Sources of stray current


Internal from boats 12 volt battery and defective wiring External to boat from another source of DC

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Results
of Stray Current Corrosion

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Additional Notes
Stronger than Galvanic current
100 times more destructive

Metals can be similar or dissimilar


Current flow from positive through electrolyte Positive DC terminal will corrode Both AC terminals will corrode

Electrolyte is any moist surface


Bilge water Wet wood Wet or moist surface
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Stray Current Corrosion


Preventing Stray Current
Wiring Bonding Battery charger Galvanic isolators Isolation transformers

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Wiring
Defective wiring is the most common cause
Deteriorated insulation on hot wire Always use marine grade wires

Run wires above water line

Moist or wetted surfaces conduct current Moisture in loose connections will cause corrosion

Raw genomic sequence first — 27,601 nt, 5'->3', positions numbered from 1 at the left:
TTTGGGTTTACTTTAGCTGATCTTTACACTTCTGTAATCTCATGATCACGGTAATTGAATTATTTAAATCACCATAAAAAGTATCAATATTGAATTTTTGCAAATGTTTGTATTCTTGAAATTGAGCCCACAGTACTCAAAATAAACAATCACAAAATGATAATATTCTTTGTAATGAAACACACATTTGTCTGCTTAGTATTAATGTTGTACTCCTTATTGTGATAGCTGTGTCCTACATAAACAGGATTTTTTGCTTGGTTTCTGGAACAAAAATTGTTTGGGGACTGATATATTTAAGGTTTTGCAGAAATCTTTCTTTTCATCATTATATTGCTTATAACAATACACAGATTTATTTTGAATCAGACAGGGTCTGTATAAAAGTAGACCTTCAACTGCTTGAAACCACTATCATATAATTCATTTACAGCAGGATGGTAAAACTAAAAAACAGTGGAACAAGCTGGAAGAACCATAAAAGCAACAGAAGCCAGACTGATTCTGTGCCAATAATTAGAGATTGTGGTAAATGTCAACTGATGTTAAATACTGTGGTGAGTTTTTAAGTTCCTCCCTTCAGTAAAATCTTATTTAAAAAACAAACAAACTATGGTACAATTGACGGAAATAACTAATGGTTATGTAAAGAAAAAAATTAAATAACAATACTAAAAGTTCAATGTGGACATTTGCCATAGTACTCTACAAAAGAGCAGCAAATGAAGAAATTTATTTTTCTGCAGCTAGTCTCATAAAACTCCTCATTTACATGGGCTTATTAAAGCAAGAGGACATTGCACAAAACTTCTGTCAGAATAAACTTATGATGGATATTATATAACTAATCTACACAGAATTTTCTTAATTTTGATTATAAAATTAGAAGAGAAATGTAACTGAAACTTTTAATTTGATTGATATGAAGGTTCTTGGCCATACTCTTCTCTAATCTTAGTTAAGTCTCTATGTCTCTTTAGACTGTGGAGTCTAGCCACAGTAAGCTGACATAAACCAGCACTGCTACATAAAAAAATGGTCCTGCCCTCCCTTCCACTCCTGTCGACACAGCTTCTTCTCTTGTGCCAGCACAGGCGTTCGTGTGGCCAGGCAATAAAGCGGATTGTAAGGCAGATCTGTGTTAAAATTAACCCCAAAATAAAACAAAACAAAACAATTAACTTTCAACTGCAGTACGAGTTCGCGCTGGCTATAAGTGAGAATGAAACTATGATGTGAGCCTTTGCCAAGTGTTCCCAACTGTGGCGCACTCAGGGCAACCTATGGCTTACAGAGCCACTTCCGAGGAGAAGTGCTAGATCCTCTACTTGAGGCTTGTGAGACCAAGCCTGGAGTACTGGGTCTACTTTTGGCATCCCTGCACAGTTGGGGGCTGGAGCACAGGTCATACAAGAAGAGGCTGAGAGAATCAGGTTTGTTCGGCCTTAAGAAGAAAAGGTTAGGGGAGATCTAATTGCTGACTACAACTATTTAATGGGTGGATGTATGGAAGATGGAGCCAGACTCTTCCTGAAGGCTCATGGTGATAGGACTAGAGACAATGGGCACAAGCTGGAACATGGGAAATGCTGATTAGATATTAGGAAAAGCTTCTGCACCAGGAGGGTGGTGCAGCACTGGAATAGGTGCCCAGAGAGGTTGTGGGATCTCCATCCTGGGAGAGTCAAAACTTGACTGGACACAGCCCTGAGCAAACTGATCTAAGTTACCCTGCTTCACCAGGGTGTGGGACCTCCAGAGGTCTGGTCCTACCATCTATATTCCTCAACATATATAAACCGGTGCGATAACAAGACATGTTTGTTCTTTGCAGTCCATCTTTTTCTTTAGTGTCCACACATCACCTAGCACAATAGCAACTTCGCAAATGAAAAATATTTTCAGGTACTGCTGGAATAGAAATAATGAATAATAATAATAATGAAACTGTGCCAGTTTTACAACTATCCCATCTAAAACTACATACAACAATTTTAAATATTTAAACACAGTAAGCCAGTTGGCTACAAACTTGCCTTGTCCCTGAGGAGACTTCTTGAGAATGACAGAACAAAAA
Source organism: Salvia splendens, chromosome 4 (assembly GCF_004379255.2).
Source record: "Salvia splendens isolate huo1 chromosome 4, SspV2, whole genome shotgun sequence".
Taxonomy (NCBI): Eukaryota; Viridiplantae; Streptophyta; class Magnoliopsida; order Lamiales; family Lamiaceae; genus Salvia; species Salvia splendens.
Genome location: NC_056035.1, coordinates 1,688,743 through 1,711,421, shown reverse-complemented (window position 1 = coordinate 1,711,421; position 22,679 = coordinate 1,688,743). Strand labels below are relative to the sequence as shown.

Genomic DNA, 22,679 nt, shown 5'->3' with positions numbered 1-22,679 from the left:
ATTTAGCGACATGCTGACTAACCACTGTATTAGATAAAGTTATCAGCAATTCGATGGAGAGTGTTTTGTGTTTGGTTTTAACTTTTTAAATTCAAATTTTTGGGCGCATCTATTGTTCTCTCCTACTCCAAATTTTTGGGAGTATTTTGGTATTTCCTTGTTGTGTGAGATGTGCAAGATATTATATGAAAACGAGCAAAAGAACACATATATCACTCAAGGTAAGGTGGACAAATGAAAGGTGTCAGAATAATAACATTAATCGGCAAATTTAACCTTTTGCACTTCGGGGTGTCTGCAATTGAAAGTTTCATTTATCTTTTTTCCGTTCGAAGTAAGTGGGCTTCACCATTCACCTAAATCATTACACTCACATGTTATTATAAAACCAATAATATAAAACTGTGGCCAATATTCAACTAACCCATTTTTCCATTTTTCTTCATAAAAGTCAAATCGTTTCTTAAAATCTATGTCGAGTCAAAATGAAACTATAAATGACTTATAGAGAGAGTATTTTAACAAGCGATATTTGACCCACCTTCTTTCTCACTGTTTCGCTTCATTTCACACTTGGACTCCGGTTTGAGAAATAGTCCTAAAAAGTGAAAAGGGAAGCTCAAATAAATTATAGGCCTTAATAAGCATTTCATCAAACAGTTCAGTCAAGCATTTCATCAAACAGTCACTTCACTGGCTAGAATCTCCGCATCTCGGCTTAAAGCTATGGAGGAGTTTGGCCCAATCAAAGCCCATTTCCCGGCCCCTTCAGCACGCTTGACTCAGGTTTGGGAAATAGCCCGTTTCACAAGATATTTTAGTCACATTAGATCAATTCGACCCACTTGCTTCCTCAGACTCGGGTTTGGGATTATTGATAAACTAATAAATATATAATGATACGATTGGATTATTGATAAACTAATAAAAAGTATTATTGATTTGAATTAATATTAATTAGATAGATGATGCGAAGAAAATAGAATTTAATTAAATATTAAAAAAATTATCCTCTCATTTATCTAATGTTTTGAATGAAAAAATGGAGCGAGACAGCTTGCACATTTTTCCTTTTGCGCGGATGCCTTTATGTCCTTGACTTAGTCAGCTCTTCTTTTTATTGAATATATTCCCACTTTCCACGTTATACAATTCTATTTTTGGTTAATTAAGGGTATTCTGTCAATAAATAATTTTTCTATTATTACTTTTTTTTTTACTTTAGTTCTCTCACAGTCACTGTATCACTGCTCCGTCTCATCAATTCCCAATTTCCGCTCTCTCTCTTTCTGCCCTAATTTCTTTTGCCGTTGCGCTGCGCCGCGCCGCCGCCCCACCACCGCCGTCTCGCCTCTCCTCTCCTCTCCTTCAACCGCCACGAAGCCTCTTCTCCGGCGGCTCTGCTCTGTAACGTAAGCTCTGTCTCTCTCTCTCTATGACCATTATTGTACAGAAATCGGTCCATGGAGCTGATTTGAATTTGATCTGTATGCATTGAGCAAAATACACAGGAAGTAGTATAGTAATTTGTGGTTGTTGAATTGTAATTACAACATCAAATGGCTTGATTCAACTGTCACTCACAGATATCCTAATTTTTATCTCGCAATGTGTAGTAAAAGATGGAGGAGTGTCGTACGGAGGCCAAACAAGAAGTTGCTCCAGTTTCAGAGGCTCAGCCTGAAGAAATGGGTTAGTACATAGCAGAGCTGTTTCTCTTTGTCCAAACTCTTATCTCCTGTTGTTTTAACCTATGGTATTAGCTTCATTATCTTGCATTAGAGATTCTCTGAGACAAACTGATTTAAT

Waterproof terminals and butt spices Heat shrink tubing is 2nd choice Liquid electrical tape is also an option Electrical tape is inadequate
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Wires in bilge

Bonding
Maintain adequate bonding system
All metallic bodies and surfaces at DC negative Chapter 2 (Wiring) covered bonding

Propeller shaft bonding


Recommend by some authorities Will also reduce propeller hash (Chapter 7) Requires a shaft brush

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AC Ground Isolation
If your boat has the better ground and a nearby boat has stray current
Your boat will be damaged, unless Stop DC current in AC ground wire
Galvanic Isolators & Isolation Transformers

but

Stray current may flow through your boat


In one underwater fitting Through bonding system Out another underwater fitting
(remember corroded prop and shaft pictures)
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Corrosion Facts
Not all corrosion is electrical
Seawater deteriorates all metals Cavitation also erodes props

Stray current corrosion can be eliminated


Galvanic corrosion can be reduced and controlled DC current is 100 times worse than AC current
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Testing for Stray Current


Measuring Stray Current Corrosion Source and Mitigation

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Measuring Stray Current